Anger at extradition treaty review

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The Independent Online

Campaigners have been left baffled and angry by a long-awaited review of extradition arrangements which found the current treaty between the US and the UK is balanced and fair.

Deputy Prime Minister Nick Clegg has said the treaty is "lopsided" and the Government will now be under pressure to ignore the findings of the report.

Civil rights campaigners, supporters of those facing extradition, MPs, peers, and influential parliamentary committees have all called for the treaty to be renegotiated, saying it puts Britons at a disadvantage.

But retired Court of Appeal judge Sir Scott Baker, who led the review, found the UK-US treaty was not biased against Britons.

He also said proposed measures to allow a judge to refuse extradition where the alleged offence took place wholly or largely in the UK should be ruled out.

It follows a series of high-profile cases, including that of Gary McKinnon, the alleged hacker who has been fighting extradition to the US for years.

Shami Chakrabarti, director of Liberty, said she was "baffled" by the review's findings.

"This is not a court judgment, merely policy advice, and Government cannot abdicate its responsibility to honour the promises of both coalition parties in opposition," she said.

"Britain's rotten extradition system stinks of human rights abuse and rank hypocrisy.

"It's time we stopped parcelling people off around the world like excess baggage and remembered the duty of all governments to protect their people and treat them fairly."

Critics argue that it is unfair for the US to require "sufficient evidence to establish probable cause" before agreeing to extradite anyone to the UK, while Britons are not afforded the same protection.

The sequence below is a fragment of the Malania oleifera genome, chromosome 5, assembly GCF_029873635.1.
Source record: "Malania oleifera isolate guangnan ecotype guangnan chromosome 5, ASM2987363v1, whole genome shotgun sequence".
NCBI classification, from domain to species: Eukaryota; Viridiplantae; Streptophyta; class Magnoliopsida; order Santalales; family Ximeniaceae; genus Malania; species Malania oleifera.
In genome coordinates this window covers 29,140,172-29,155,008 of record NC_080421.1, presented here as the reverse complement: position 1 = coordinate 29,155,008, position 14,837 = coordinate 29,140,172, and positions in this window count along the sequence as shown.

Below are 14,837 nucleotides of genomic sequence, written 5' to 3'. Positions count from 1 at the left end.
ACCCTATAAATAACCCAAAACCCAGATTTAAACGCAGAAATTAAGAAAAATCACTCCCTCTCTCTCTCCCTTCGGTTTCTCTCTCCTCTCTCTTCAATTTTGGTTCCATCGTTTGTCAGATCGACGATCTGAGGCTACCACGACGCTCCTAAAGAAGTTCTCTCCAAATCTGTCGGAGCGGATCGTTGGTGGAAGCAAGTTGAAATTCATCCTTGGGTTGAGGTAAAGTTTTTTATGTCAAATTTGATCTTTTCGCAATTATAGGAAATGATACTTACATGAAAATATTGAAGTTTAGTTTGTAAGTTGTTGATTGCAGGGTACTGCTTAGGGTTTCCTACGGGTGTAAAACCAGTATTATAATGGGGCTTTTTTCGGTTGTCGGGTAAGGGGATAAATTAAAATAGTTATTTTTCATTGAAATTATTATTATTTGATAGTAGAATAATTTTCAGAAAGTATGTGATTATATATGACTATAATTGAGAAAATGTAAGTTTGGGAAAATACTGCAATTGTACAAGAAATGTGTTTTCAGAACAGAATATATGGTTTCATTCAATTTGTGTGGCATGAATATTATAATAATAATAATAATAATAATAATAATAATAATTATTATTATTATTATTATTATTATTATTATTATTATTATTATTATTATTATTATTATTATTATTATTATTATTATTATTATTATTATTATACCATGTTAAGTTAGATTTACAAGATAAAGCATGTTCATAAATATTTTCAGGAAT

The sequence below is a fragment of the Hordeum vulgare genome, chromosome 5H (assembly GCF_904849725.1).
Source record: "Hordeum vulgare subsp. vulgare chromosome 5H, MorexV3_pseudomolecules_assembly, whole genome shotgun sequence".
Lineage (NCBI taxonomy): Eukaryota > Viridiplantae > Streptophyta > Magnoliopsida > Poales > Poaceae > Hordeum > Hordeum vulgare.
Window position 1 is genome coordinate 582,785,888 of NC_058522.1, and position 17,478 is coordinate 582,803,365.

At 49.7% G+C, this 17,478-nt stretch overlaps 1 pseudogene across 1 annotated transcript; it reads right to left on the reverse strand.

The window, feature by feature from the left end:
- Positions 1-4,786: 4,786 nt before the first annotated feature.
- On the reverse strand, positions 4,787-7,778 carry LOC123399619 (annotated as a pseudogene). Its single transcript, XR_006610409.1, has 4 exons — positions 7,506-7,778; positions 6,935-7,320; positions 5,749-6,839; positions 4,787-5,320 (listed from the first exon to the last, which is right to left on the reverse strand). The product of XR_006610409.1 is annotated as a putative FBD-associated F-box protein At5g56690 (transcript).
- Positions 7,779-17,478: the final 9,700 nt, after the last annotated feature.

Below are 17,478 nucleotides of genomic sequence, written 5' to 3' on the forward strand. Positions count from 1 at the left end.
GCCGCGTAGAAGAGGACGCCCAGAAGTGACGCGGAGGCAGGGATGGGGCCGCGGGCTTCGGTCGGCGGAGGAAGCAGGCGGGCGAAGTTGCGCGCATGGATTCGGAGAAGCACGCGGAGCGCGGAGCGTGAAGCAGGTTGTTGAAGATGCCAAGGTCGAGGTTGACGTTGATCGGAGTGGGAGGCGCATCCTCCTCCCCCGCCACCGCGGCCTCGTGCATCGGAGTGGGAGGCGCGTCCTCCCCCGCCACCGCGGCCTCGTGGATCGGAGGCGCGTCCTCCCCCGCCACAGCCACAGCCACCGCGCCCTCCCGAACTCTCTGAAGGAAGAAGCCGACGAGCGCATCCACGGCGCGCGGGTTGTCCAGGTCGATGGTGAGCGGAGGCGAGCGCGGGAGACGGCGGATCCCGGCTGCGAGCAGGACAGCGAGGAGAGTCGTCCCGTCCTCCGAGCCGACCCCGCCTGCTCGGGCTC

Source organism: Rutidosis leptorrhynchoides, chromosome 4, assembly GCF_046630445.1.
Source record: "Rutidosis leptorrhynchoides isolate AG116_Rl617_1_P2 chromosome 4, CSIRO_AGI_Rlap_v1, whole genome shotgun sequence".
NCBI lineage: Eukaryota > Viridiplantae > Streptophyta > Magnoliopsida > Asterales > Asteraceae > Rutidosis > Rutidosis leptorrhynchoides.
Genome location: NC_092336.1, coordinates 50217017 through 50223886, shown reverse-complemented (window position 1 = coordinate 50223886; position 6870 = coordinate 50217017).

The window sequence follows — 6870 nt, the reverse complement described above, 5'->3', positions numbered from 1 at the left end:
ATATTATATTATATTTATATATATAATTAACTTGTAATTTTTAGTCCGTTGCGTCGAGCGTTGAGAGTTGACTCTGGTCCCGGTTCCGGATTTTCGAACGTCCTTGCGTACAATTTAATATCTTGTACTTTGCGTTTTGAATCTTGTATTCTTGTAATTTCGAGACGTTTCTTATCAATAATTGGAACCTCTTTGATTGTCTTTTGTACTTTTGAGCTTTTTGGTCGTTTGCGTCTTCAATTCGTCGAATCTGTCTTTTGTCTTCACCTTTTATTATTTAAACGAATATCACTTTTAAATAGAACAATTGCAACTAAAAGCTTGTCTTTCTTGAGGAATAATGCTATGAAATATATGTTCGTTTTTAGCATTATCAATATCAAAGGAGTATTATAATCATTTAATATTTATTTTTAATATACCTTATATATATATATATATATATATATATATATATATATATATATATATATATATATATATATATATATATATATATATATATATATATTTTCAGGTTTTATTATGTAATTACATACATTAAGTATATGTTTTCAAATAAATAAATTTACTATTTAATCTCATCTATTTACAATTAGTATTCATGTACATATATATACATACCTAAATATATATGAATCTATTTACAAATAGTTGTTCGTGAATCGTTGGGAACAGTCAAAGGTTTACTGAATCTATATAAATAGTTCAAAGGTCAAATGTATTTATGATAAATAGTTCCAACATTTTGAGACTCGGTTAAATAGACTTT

But today's 486-page report, which has been produced at a cost of about £250,000, said: "There is no practical difference between the information submitted to and from the United States."

The review contradicts the findings of the Joint Committee on Human Rights (JCHR), which called for the Government to renegotiate the UK's extradition treaty with the United States to ensure British citizens get the same protection as Americans.

Today's review also found that, despite the JCHR's recommendation, judges should not be given the power to refuse extradition requests if the alleged offence took place wholly or largely in the UK.

"We have no evidence that any injustice is being caused by the present arrangements," the review said, adding it would only "create delay and has the potential to generate satellite litigation".

But it called for new "guidance to be drawn up, made public and followed by prosecuting authorities when deciding whether or not to prosecute in the United Kingdom a case involving cross-border criminal conduct".

Sir Scott said: "Most importantly, the panel believes decisions as to which country should prosecute a case should be more open and transparent and made as early as possible."

But he added that the Home Secretary's powers to examine human rights matters arising over extradition proceedings should be transferred to judges.